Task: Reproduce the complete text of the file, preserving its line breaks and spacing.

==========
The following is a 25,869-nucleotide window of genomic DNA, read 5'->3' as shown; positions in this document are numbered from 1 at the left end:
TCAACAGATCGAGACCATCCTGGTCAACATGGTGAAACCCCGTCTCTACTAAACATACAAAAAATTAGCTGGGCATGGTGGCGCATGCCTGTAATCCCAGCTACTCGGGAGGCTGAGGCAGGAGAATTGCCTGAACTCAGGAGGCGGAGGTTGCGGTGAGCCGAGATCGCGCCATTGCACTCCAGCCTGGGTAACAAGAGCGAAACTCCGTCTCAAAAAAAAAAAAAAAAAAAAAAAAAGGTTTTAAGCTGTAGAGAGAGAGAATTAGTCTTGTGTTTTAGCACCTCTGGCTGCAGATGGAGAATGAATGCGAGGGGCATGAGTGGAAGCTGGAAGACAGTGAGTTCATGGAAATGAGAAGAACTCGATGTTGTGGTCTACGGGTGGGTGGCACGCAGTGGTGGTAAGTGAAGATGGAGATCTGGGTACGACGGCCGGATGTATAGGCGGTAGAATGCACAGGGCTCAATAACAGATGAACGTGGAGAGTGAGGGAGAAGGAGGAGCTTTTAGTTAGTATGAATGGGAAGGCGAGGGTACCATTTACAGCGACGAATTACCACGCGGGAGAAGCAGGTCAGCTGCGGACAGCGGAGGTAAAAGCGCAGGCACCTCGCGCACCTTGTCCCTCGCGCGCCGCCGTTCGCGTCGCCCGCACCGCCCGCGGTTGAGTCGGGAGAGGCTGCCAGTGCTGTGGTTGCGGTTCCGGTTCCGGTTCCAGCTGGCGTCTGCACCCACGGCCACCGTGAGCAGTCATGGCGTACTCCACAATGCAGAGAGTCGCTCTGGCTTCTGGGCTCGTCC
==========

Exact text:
The following is a 25,869-nucleotide window of genomic DNA, read 5'->3' as shown; positions in this document are numbered from 1 at the left end:
TCAACAGATCGAGACCATCCTGGTCAACATGGTGAAACCCCGTCTCTACTAAACATACAAAAAATTAGCTGGGCATGGTGGCGCATGCCTGTAATCCCAGCTACTCGGGAGGCTGAGGCAGGAGAATTGCCTGAACTCAGGAGGCGGAGGTTGCGGTGAGCCGAGATCGCGCCATTGCACTCCAGCCTGGGTAACAAGAGCGAAACTCCGTCTCAAAAAAAAAAAAAAAAAAAAAAAAAGGTTTTAAGCTGTAGAGAGAGAGAATTAGTCTTGTGTTTTAGCACCTCTGGCTGCAGATGGAGAATGAATGCGAGGGGCATGAGTGGAAGCTGGAAGACAGTGAGTTCATGGAAATGAGAAGAACTCGATGTTGTGGTCTACGGGTGGGTGGCACGCAGTGGTGGTAAGTGAAGATGGAGATCTGGGTACGACGGCCGGATGTATAGGCGGTAGAATGCACAGGGCTCAATAACAGATGAACGTGGAGAGTGAGGGAGAAGGAGGAGCTTTTAGTTAGTATGAATGGGAAGGCGAGGGTACCATTTACAGCGACGAATTACCACGCGGGAGAAGCAGGTCAGCTGCGGACAGCGGAGGTAAAAGCGCAGGCACCTCGCGCACCTTGTCCCTCGCGCGCCGCCGTTCGCGTCGCCCGCACCGCCCGCGGTTGAGTCGGGAGAGGCTGCCAGTGCTGTGGTTGCGGTTCCGGTTCCGGTTCCAGCTGGCGTCTGCACCCACGGCCACCGTGAGCAGTCATGGCGTACTCCACAATGCAGAGAGTCGCTCTGGCTTCTGGGCTCGTCC